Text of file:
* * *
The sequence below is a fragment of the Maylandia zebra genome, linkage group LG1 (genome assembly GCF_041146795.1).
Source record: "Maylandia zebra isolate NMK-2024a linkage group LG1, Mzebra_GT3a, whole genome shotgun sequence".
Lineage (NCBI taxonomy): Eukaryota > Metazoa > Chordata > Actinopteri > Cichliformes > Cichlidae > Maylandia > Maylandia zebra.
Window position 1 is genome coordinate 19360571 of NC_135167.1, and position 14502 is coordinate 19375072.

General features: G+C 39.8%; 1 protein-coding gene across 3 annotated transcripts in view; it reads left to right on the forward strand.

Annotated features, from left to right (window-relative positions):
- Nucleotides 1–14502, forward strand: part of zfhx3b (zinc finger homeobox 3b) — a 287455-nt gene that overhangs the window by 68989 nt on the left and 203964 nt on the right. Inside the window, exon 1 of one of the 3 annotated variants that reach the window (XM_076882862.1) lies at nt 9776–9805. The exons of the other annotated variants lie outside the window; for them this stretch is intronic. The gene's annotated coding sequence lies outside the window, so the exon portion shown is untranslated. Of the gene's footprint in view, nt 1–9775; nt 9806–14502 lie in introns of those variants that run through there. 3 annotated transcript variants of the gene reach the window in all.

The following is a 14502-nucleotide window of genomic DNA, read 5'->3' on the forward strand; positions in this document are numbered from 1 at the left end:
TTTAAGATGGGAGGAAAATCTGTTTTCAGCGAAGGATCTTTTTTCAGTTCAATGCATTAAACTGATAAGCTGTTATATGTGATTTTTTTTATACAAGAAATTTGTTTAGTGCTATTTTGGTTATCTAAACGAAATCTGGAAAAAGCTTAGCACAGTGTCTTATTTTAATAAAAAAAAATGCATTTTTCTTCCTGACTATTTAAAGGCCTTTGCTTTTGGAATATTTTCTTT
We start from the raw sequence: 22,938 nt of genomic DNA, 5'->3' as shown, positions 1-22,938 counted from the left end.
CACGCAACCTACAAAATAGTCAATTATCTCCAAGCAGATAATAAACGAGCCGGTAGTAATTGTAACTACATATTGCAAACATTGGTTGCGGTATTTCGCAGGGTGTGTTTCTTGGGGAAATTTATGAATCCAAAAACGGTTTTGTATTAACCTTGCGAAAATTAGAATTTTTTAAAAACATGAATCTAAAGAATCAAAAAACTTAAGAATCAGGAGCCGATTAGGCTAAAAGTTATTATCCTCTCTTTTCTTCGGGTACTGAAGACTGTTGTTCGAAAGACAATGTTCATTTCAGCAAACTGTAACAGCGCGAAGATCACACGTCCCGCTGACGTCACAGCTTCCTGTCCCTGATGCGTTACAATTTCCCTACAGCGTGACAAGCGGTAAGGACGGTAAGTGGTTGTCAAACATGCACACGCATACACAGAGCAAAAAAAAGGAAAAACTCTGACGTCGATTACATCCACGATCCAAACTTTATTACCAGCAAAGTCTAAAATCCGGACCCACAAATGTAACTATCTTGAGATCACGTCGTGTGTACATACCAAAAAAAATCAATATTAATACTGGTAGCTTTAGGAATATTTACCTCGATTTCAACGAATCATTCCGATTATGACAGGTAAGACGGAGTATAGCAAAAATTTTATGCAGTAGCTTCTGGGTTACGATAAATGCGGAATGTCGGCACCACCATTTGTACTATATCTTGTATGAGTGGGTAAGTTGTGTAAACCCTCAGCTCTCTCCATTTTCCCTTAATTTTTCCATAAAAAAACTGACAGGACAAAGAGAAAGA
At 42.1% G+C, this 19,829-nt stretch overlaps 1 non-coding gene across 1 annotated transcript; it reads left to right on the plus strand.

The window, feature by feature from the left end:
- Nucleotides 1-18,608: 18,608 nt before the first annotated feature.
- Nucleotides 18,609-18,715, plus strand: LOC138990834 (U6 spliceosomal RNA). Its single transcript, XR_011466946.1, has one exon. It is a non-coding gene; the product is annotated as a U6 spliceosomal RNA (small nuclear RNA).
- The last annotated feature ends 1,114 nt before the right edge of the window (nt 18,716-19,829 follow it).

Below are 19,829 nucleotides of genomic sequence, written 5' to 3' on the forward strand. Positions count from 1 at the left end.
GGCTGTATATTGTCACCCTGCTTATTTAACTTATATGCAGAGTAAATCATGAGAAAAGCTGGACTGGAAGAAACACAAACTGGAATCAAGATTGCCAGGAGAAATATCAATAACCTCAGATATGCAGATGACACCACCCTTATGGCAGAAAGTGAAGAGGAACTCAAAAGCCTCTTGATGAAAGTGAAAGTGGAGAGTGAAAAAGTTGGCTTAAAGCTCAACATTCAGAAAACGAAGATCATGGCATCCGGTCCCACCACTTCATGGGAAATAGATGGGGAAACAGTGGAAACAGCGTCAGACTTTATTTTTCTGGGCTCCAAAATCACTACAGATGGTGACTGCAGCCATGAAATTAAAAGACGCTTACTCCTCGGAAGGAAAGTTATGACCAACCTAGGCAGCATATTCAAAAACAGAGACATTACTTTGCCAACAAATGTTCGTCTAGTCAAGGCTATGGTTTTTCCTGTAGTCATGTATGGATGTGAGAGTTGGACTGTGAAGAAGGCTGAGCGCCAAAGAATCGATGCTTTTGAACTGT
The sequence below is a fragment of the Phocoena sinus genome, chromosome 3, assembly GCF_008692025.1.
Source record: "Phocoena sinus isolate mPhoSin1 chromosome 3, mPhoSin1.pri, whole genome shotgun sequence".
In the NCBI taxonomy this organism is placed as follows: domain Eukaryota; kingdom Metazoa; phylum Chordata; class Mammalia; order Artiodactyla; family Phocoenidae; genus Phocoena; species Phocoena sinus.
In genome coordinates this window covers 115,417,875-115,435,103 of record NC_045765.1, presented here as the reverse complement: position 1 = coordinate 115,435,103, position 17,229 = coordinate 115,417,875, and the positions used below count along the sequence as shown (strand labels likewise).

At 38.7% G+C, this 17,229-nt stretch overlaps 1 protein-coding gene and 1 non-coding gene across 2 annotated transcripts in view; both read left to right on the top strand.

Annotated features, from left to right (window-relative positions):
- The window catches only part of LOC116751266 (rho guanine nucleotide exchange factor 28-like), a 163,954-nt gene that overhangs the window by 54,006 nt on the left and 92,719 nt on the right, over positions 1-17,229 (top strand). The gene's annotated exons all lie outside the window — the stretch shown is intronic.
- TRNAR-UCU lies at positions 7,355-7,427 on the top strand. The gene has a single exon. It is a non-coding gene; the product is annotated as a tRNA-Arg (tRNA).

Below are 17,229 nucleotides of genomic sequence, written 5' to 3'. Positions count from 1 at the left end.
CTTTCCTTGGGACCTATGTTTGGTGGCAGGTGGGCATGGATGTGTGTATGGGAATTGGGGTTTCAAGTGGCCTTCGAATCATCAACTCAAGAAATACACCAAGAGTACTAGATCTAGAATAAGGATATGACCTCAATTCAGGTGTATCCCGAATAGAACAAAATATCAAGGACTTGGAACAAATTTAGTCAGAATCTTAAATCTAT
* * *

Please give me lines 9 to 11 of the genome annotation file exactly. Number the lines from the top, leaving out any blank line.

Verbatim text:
TTTAAGATGGGAGGAAAATCTGTTTTCAGCGAAGGATCTTTTTTCAGTTCAATGCATTAAACTGATAAGCTGTTATATGTGATTTTTTTTATACAAGAAATTTGTTTAGTGCTATTTTGGTTATCTAAACGAAATCTGGAAAAAGCTTAGCACAGTGTCTTATTTTAATAAAAAAAAATGCATTTTTCTTCCTGACTATTTAAAGGCCTTTGCTTTTGGAATATTTTCTTT
We start from the raw sequence: 22,938 nt of genomic DNA, 5'->3' as shown, positions 1-22,938 counted from the left end.
CACGCAACCTACAAAATAGTCAATTATCTCCAAGCAGATAATAAACGAGCCGGTAGTAATTGTAACTACATATTGCAAACATTGGTTGCGGTATTTCGCAGGGTGTGTTTCTTGGGGAAATTTATGAATCCAAAAACGGTTTTGTATTAACCTTGCGAAAATTAGAATTTTTTAAAAACATGAATCTAAAGAATCAAAAAACTTAAGAATCAGGAGCCGATTAGGCTAAAAGTTATTATCCTCTCTTTTCTTCGGGTACTGAAGACTGTTGTTCGAAAGACAATGTTCATTTCAGCAAACTGTAACAGCGCGAAGATCACACGTCCCGCTGACGTCACAGCTTCCTGTCCCTGATGCGTTACAATTTCCCTACAGCGTGACAAGCGGTAAGGACGGTAAGTGGTTGTCAAACATGCACACGCATACACAGAGCAAAAAAAAGGAAAAACTCTGACGTCGATTACATCCACGATCCAAACTTTATTACCAGCAAAGTCTAAAATCCGGACCCACAAATGTAACTATCTTGAGATCACGTCGTGTGTACATACCAAAAAAAATCAATATTAATACTGGTAGCTTTAGGAATATTTACCTCGATTTCAACGAATCATTCCGATTATGACAGGTAAGACGGAGTATAGCAAAAATTTTATGCAGTAGCTTCTGGGTTACGATAAATGCGGAATGTCGGCACCACCATTTGTACTATATCTTGTATGAGTGGGTAAGTTGTGTAAACCCTCAGCTCTCTCCATTTTCCCTTAATTTTTCCATAAAAAAACTGACAGGACAAAGAGAAAGA